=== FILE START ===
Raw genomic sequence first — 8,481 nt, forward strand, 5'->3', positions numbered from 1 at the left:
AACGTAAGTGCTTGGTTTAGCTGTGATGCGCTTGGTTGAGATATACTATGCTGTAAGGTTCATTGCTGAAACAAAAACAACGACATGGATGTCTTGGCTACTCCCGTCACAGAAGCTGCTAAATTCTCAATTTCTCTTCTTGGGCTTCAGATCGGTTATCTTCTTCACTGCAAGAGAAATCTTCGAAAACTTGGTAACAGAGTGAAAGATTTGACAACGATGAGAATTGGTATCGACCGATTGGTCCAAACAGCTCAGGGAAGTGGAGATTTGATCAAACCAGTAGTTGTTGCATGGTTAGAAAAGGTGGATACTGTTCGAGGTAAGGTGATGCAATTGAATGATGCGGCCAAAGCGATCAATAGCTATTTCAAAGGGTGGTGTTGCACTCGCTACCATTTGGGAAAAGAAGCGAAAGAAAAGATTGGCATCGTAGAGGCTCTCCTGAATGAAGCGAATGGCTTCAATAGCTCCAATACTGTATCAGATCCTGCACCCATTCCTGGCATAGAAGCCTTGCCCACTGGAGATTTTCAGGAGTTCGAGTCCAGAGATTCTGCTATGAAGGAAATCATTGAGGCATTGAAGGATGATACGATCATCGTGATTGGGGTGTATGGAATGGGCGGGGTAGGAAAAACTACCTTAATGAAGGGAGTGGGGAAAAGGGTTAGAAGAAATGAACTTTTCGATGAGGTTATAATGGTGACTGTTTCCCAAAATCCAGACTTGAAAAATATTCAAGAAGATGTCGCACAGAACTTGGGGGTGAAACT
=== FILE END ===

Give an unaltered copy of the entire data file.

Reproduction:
Raw genomic sequence first — 8,481 nt, forward strand, 5'->3', positions numbered from 1 at the left:
AACGTAAGTGCTTGGTTTAGCTGTGATGCGCTTGGTTGAGATATACTATGCTGTAAGGTTCATTGCTGAAACAAAAACAACGACATGGATGTCTTGGCTACTCCCGTCACAGAAGCTGCTAAATTCTCAATTTCTCTTCTTGGGCTTCAGATCGGTTATCTTCTTCACTGCAAGAGAAATCTTCGAAAACTTGGTAACAGAGTGAAAGATTTGACAACGATGAGAATTGGTATCGACCGATTGGTCCAAACAGCTCAGGGAAGTGGAGATTTGATCAAACCAGTAGTTGTTGCATGGTTAGAAAAGGTGGATACTGTTCGAGGTAAGGTGATGCAATTGAATGATGCGGCCAAAGCGATCAATAGCTATTTCAAAGGGTGGTGTTGCACTCGCTACCATTTGGGAAAAGAAGCGAAAGAAAAGATTGGCATCGTAGAGGCTCTCCTGAATGAAGCGAATGGCTTCAATAGCTCCAATACTGTATCAGATCCTGCACCCATTCCTGGCATAGAAGCCTTGCCCACTGGAGATTTTCAGGAGTTCGAGTCCAGAGATTCTGCTATGAAGGAAATCATTGAGGCATTGAAGGATGATACGATCATCGTGATTGGGGTGTATGGAATGGGCGGGGTAGGAAAAACTACCTTAATGAAGGGAGTGGGGAAAAGGGTTAGAAGAAATGAACTTTTCGATGAGGTTATAATGGTGACTGTTTCCCAAAATCCAGACTTGAAAAATATTCAAGAAGATGTCGCACAGAACTTGGGGGTGAAACT